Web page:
Navigating the streets of Anchorage by wheelchair is punishing — never more than this winter

In the glare of a bluebird March afternoon, Rodger Wilber motored his power wheelchair through lanes of traffic on Anchorage’s Fireweed Lane.

The sight was startling. Trucks driving 35 miles per hour roared past him, spitting dirty snowmelt, as he calmly headed toward the Chevron a half-mile away to run an errand.

Wilber didn’t have much of a choice. The sidewalks were at best glazed with bumpy ice and at worst covered with a rubble of plowed snow, creating lurching berms and impassable piles.

Even in the mildest of winters, Anchorage can be a brutal city to get around with a mobility device such as a wheelchair. But this winter, with record snowfall and widespread problems with snow removal and clearing, sidewalks remain in poor shape — leaving people like Wilber with no safe place to travel.

The situation is “bleak,” said Eric Gurley, the executive director of Access Alaska, an organization that advocates for people who experience disabilities. “There is no access,” Gurley said. “It’s a real hardship. It’s a shame.”

Inaccessible streets and sidewalks leave people “trapped and isolated,” he said.

Wilber has felt that way.


A matter-of-fact 55-year-old with American flag-emblazoned prosthetic legs and a wry sense of humor, he’s a former commercial diver from Sitka. He spent much of his younger life underwater, descending to the ocean floor to pluck geoducks and sea urchins alongside his father, also a diver.

Five years ago, diabetes complications led to double amputations below the knees. He moved to Anchorage to undergo kidney dialysis, and has been living at Catholic Social Services’ Complex Care facility at Fireweed Lane and A Street for about six months.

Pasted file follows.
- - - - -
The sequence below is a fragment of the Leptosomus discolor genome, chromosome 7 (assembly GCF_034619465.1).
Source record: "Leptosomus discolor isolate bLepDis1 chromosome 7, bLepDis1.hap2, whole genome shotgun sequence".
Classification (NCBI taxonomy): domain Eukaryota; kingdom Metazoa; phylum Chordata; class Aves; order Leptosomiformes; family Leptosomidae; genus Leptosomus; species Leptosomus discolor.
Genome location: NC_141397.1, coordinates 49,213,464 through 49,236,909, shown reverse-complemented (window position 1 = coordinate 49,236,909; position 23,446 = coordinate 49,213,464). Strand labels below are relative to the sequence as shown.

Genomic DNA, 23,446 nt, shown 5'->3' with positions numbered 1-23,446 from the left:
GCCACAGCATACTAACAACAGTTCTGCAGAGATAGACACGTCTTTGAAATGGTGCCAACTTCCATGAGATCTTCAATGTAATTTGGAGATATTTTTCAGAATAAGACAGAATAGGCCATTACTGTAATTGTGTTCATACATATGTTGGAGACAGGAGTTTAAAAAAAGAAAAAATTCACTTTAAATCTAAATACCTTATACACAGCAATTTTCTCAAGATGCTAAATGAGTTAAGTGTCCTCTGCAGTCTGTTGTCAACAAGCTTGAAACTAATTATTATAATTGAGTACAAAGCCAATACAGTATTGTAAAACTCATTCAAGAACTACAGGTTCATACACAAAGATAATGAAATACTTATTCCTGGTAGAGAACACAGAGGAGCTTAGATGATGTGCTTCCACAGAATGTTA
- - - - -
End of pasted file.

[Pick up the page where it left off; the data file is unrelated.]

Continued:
Wilber said he values a life of independence and freedom, which means getting outside under his own power whenever he can.

In the summer and fall, that wasn’t so hard. He made long treks around Anchorage in his wheelchair, taking it miles away to dialysis appointments and to the Tony Knowles Coastal Trail. It was never easy — sidewalks and trails often featured cracks and heaves of concrete. But it was worth it. Being on the coastal trail reminded him of Sitka.

“I just wanted to smell that saltwater ocean smell,” he said.

When winter came on, Wilber found his freedom seriously curtailed. The sidewalks adjacent to the Complex Care facility at Fireweed Lane and C Street were so covered in snow and ice that he got stuck a few times, and started carrying a mini shovel on his chair. Wilber is far from alone in using a mobility device to get around. The majority of the residents at Complex Care use some kind of mobility aid, said Jessie Talivaa, a manager.

Wilber started spending more time in his room, watching TV or sleeping. A feeling of imprisonment set in. For a man who says he feels more comfortable underwater than on land, being stuck inside was painful.

“If it gets so bad that I can’t go out, it just drives me nuts,” he said. “I lay on my bed and I watch TV.”

Now he takes his chances, gearing up in a fluorescent construction jacket and driving his wheelchair, which tops out at 6 mph, directly in the road if he has to. Once, on Northern Lights Boulevard, a truck hit him at slow speed, knocking him from his wheelchair. He had to get a new one.

Snow and ice on the sidewalk might be an inconvenience to some, but for a person who uses a wheelchair, walker or a cane or who experiences limited mobility, it’s a “complete barrier to transportation,” said Leslie Jaehning, an attorney with the Disability Law Center of Alaska.

Sidewalks that remain uncleared are a violation of the Americans with Disabilities Act, Jaehning said: The ADA, a landmark law that ensures people experiencing disabilities have the same access to public facilities, buildings and businesses as everyone else, specifically says that communities have to maintain existing sidewalks for accessibility.